Thrill is gone.


By baseball Emmet

The short term memory is shot to pieces, of course. But conversely, the long term memory is spectacular, at least by comparison.
I don’t know where my keys are, or where I parked my car. (Sometimes I use the remote to pop the trunk, just to find the Honda.) But I can clearly recall the day more than 60 years ago that my father and I emerged from the gloom and doom of subterranean Fenway Park to the glorious green and sunshine of the ball field. I still haven’t got over it.
It warped my young brain.
I was doomed from the beginning. I was born in Kenmore Square, a long fly ball from the park.
I have gone about as far as I can with my beloved, last place, Red Sox. This is where I came in. They were always lousy when I was a kid. That was a given. They always lost to the Yankees, that was a given. They won is 2004, then again in 2007, just to see if our hearts could take it. Mine did, just barely.
Up until midsummer two years ago, they were the best team in baseball. Everyone picked them for the World Series. The only question was who they would play, and beat.
I don’t know what happened. Since then, they have been one of the worst teams in baseball, finishing last, behind the, gasp, Toronto Blue Jays. I call it the Don Buddin Formula, named after of the team’s worst shortstops, ever. It decrees that the natural order of things is that the Red Sox will break whatever is left of your heart. That is what they are there for.
Because I am a maniac and hate winter, I have been driving (no flying, please) to Fort Myers each spring since 1993 to check out the new team and even the new ball park. Traditionally the month of March is spent in the cheapest, flea-bag motel as close to the ball park as possible. Half the reason for the trip is the weather of course. I schlepp the rusty Trek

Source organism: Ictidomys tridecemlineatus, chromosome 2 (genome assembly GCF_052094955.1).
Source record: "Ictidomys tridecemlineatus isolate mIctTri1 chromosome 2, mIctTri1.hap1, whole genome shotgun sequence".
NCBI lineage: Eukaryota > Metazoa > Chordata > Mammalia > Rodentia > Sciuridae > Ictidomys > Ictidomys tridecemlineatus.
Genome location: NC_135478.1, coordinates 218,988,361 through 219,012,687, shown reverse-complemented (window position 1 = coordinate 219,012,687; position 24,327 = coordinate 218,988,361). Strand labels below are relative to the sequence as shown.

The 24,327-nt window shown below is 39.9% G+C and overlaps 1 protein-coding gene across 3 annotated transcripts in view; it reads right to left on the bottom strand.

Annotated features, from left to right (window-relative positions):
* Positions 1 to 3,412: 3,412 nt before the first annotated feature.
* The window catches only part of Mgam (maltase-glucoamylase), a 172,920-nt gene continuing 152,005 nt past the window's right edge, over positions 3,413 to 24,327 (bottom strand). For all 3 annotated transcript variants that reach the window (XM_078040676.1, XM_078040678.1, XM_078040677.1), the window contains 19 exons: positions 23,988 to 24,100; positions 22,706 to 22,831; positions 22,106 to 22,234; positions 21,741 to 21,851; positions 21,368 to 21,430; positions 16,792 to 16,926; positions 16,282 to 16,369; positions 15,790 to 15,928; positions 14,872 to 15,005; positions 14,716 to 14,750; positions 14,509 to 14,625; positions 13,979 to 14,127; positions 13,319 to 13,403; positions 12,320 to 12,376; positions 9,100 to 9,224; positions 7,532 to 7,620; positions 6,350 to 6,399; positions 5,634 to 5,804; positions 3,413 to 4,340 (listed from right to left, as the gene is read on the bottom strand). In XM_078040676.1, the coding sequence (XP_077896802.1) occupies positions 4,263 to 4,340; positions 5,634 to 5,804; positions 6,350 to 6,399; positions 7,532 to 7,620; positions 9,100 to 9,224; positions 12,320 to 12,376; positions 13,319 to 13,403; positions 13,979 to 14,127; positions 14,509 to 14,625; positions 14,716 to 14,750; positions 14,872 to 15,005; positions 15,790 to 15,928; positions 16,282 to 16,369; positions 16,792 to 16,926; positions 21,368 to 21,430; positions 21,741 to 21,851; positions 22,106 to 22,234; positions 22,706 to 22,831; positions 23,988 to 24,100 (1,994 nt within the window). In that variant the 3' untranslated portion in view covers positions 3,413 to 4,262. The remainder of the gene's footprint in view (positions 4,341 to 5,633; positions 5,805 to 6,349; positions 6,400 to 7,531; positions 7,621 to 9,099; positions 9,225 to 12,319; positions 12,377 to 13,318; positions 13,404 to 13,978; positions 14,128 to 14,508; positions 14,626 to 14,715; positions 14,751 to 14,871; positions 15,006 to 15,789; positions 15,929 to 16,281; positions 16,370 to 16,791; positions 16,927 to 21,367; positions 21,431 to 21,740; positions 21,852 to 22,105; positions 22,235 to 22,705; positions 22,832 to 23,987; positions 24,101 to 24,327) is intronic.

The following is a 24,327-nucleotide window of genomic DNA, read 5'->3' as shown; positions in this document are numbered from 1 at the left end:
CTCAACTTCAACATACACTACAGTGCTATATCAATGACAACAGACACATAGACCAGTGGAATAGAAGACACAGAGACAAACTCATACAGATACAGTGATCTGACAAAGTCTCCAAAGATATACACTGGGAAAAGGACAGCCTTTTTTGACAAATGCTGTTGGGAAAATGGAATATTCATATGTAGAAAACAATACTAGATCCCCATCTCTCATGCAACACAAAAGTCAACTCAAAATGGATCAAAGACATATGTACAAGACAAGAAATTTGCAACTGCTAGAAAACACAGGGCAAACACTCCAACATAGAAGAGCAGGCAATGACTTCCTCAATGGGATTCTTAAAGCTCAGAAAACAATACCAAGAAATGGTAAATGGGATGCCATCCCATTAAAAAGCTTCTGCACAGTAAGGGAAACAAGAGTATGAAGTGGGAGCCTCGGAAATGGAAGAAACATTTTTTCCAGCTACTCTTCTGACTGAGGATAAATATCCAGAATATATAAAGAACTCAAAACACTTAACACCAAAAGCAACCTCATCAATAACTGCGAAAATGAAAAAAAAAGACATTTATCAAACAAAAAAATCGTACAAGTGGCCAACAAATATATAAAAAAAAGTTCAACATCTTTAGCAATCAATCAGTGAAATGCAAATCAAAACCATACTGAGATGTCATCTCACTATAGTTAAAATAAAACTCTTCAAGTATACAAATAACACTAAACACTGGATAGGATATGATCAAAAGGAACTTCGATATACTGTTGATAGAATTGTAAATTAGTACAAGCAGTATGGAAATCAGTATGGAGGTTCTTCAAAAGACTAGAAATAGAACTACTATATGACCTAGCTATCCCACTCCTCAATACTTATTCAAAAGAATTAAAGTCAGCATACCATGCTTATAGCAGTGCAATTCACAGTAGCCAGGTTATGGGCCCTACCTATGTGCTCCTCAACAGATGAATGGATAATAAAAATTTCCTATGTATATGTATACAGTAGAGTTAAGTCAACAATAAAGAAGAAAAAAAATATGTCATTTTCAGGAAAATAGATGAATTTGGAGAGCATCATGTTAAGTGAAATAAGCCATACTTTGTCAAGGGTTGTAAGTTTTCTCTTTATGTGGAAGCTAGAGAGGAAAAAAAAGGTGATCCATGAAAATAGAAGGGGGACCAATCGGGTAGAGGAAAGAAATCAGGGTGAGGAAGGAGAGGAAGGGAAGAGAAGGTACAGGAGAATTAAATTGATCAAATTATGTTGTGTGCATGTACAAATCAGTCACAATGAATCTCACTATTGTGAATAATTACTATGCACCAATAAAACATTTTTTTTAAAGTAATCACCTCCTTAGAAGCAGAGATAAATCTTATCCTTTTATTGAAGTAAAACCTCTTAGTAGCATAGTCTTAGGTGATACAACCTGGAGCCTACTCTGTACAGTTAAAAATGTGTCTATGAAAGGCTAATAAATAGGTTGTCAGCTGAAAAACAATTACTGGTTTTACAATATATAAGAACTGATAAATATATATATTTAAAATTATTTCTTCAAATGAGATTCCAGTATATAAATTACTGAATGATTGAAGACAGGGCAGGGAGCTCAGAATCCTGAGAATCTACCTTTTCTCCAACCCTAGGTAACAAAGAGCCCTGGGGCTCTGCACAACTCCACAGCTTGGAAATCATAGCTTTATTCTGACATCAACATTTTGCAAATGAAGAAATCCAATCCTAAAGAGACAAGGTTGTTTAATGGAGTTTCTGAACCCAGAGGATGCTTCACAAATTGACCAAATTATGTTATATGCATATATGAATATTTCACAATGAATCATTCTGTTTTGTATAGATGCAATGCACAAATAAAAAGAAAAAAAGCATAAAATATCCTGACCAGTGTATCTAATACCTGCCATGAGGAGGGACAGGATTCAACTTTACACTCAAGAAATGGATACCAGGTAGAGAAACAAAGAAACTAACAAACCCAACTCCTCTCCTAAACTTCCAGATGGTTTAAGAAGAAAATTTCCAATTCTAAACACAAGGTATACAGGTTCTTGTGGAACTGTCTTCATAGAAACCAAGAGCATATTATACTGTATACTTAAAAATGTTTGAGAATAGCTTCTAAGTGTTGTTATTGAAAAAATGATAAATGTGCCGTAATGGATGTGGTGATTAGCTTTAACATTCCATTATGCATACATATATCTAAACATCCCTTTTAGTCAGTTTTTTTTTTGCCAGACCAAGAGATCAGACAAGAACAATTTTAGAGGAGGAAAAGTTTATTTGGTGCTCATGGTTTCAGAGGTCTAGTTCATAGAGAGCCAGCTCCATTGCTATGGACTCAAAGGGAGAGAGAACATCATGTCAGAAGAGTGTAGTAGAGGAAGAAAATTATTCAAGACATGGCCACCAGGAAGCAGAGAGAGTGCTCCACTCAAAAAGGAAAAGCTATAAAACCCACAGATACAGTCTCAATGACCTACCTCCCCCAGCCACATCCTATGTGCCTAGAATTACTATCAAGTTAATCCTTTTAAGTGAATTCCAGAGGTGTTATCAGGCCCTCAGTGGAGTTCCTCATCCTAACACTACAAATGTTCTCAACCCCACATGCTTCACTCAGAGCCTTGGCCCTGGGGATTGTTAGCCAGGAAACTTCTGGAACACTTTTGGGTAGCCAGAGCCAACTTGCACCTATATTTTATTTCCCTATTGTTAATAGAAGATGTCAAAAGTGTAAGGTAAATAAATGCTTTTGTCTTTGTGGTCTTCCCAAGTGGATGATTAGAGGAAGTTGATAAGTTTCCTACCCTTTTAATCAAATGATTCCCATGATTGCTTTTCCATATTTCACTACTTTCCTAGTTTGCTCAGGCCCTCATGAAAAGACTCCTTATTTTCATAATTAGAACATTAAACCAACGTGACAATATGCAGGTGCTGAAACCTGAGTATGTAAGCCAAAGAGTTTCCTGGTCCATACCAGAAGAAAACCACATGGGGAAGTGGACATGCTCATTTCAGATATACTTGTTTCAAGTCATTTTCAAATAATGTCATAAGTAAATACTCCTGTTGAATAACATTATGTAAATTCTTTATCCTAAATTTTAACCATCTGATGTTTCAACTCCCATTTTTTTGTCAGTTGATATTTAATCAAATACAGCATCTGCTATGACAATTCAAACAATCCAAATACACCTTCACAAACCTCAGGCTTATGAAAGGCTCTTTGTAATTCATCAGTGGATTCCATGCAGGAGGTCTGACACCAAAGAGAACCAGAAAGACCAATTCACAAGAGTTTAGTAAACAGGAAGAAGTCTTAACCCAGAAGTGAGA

Bicycle about 5,000 miles just to ride every day in a bike path safely away from the traffic. It is tradition that a dip in the pool follows each game.
The Red Sox are lousy, as we have seen. The motel which used to be $35 and $45 a day is now $75. According to my Roslindale High School math, that is $750 for 10 days, plus tax…for a lousy motel.
The Red Sox spring training ticket form is around here somewhere. I have to tell them soon whether I will pay $500 for the 20-plus games. If I don’t buy the seasons tickets, I will lose them and they will go to the next person in a very long line. I will never see them again.
A life-changing decision.
Last year, I found a semi-charming Minnesota couple who agreed to share a condo 10 minutes from the new park. The entire month cost me $700 with a kitchen and pool. Some days, I didn’t care if I went to the ballpark or not.
Now what?
The Red Sox dumped a whopping $270 million in bad contracts to traditional losers Adrian Gonzales, Carl Crawford and Josh Beckett, sending them to the Los Angeles Dodgers. No one missed them
In our teen-age Red Sox hearts we assumed that would mean the Sox would hire the best and brightest hitters and maybe even some…pitching. That would tilt the scales towards a return Florida trip.
But no.
So far, they have signed something called Mike Napoli, from the Texas Rangers, for a whopping $39 million. Mikey hit .227 with 24 home runs last year. Big deal.
The latest news is they have signed Shane Victorino (not a household name) for another $39 million. Last year Shaney hit .255 (better than Napoli) and hit a mere 11 home runs.
Big deal. That’s $78 million for two players I am only dimly aware of, hardly enough to decide a Florida trip.
It looks like the Fort Myers party is over, after almost 20 years. The Red Sox are simply are not worth the 5,000 mile effort. The thrill is gone.
At least until the first blizzard.